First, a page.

1. In a large wide bowl mix the maida, rawa and the salt and sprinkle about 1/2 cup of the warm water working your way towards kneading the mixture. Initially the mixture will look like bread crumbs. Use the heel of your palm to knead into a smooth dough. This can take 5-7 minutes, add parts of the reserved water until your dough is smooth & pliable. Reserve any remaining water aside.
2. Cover the dough with a damp cloth for a few minutes until required.

To make the filling
1. Heat a tawa/skillet and roast the sesame seeds, broken cashewnuts, grated coconut & poppy seeds one by one on a slow flame until just about roasted. Do not over roast them as they will turn bitter.
2. Mix all the ingredients (except the raisins & kopra) in a large bowl & add the powdered sugar. Transfer this mixture on to the hot tawa once again and continue to stir until the entire mixture turns sticky (as the sugar begins to melt). Keep aside

To assemble
1. Make small lime size balls out of the dough, dust with a little flour and roll them into thin flat circles, the size of puris.
2. Place about 1 tsp of the sticky mixture right in the centre of the puri, place a couple of slivers of kopra and raisins each on the mixture.
3. Use the reserved water to moisten the edges of the puri - this helps to seal the edges as the water acts as a glue between the edges. Fold the puri in half such that it forms a crescent shape (semi circle). Seal the edges carefully and use a cookie cutting blade/pizza cutter to trim the jagged edges or just use a fork to make a pretty design around the edges.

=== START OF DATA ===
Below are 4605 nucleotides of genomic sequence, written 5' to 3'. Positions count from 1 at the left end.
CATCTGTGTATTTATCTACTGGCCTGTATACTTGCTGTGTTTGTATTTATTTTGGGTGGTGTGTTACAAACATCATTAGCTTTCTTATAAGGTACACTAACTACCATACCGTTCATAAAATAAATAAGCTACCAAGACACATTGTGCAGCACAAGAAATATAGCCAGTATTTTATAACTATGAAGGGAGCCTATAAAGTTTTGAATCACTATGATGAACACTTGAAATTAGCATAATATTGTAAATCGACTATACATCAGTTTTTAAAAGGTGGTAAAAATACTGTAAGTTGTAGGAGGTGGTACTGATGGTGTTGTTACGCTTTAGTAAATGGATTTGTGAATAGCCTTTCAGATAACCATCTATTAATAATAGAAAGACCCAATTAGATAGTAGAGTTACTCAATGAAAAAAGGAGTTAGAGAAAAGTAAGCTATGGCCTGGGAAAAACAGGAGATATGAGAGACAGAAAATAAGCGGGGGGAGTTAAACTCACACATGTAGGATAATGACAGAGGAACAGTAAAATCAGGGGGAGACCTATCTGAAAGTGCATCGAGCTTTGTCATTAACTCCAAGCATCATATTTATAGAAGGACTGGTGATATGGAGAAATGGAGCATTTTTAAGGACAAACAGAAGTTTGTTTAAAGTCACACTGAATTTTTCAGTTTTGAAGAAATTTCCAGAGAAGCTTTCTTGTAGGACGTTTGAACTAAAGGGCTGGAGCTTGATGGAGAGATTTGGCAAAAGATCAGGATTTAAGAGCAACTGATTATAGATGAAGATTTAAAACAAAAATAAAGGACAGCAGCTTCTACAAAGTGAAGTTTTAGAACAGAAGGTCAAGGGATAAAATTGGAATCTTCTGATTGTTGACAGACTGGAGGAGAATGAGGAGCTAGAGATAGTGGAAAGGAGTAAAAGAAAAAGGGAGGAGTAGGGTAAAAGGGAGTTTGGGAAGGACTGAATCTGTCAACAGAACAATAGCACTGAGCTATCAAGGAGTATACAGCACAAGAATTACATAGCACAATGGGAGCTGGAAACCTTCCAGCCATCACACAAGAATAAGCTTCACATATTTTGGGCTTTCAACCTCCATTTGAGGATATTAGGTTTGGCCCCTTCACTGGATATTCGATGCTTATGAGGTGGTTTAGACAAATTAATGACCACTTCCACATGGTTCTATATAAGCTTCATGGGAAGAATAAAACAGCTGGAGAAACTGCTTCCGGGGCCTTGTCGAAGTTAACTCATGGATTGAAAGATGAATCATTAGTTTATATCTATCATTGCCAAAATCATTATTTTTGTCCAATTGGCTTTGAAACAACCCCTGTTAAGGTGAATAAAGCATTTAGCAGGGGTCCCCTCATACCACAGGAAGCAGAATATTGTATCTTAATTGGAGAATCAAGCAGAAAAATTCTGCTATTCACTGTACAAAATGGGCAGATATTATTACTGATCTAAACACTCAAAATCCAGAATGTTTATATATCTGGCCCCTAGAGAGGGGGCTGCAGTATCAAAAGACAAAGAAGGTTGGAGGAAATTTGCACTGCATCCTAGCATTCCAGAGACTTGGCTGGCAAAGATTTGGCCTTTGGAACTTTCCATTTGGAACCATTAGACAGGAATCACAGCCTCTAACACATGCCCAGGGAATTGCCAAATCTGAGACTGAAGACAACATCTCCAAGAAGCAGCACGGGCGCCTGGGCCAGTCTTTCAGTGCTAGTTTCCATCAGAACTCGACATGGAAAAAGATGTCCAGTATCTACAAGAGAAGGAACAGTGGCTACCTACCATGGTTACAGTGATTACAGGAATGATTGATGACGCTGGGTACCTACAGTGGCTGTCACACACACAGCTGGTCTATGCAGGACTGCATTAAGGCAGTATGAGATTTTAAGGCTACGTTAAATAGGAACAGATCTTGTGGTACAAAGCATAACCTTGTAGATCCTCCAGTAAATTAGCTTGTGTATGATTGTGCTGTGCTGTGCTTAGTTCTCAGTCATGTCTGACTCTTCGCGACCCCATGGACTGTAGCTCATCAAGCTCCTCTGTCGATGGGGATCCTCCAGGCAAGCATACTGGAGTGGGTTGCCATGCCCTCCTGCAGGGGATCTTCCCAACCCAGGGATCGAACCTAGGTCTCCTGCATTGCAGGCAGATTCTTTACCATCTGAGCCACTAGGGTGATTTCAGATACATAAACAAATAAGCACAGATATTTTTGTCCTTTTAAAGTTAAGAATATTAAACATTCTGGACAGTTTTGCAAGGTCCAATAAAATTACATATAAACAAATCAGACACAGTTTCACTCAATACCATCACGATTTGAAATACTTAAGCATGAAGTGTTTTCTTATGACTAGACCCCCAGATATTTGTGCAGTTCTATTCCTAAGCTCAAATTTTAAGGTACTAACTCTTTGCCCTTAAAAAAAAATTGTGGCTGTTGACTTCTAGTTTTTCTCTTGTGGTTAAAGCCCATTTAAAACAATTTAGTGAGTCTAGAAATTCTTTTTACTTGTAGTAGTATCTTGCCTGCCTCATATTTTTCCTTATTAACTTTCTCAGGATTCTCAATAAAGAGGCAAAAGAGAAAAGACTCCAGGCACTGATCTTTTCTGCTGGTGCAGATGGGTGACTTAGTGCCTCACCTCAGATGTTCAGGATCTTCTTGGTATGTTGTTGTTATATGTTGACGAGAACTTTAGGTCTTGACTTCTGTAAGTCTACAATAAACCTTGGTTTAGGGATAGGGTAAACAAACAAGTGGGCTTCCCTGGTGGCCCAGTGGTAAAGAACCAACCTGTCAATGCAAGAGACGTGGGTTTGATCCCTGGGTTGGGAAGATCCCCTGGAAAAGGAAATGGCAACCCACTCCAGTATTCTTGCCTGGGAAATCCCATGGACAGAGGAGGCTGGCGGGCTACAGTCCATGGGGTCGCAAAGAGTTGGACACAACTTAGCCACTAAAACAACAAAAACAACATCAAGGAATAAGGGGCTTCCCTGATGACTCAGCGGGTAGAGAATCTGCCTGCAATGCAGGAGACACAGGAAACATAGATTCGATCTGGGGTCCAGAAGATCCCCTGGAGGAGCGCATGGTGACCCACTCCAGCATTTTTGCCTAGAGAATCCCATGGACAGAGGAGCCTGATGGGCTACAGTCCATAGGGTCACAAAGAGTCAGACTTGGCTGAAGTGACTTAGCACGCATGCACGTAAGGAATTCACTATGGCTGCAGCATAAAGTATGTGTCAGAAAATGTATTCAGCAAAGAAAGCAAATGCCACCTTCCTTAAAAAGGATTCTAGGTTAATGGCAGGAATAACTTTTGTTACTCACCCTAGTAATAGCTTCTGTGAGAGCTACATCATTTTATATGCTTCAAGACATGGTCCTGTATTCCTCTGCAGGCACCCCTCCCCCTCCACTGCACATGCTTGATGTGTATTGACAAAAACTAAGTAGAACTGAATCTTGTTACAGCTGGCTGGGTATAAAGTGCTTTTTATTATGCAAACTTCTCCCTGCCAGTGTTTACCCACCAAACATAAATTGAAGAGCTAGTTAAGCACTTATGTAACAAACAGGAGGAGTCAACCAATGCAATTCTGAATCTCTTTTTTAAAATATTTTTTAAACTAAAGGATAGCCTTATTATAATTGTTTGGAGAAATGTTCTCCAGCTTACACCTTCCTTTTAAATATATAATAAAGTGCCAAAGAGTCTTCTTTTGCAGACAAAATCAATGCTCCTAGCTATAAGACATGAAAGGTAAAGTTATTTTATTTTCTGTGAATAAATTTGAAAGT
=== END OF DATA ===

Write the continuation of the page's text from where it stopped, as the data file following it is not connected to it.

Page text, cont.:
4. Repeat the steps until all the filling has been used up. Retain the extra dough (if any) to make Tukdi (recipe to follow)

To deep fry
1. Heat oil on a medium high flame for deep frying in a large heavy bottomed wide kadhai or wok. Test the preparedness of the oil by dropping a small ball of dough into the oil. If it comes up to the surface immediately (within 2-3 seconds) the oil is ready for deep frying.
2. Depending on how large your kadhai is carefully drop 6-7 nevris into the hot oil and fry both the sides till golden in colour.
3. Remove using a slotted colander, drain excess oil and transfer the nevris onto an absorbent kitchen towel
4. Let the nevris cool completely before you store it in airtight containers. Nevris keep well for 10-12 days after which the filling may turn rancid.

Pic1: Make lime size balls
Pic2: Roll out the dough into medium sized puris
Pic3: Place the mixture/filling in the centre leaving out enough space around the edges

Pic4: Moisten the edges with water - this helps to seal the edges properly else they will open up while frying
Pic5: Fold the puri into half forming a crescent (half moon) shape. Gently seal the edges with your fingers
Pic6: Trim the edges using a pizza cutter or a fork

Pic7: Drop neuries into the hot oil
Pic8: Fry on both sides and add oil on the surface of the neuries until they puff up
Pic9: Fry till pinkish brown & remove

               Above Pic: You can either use a cookie/pizza cutter or a fork to trim the edges or make a design

It is preferable not to roast the raisins as they taste sour when you eat the nevri, you can just place them onto  the mixture while preparing the neuries
If you still have some dough remaining after using up all the mixture you can make simple salted Thukdi out of it (recipe to follow)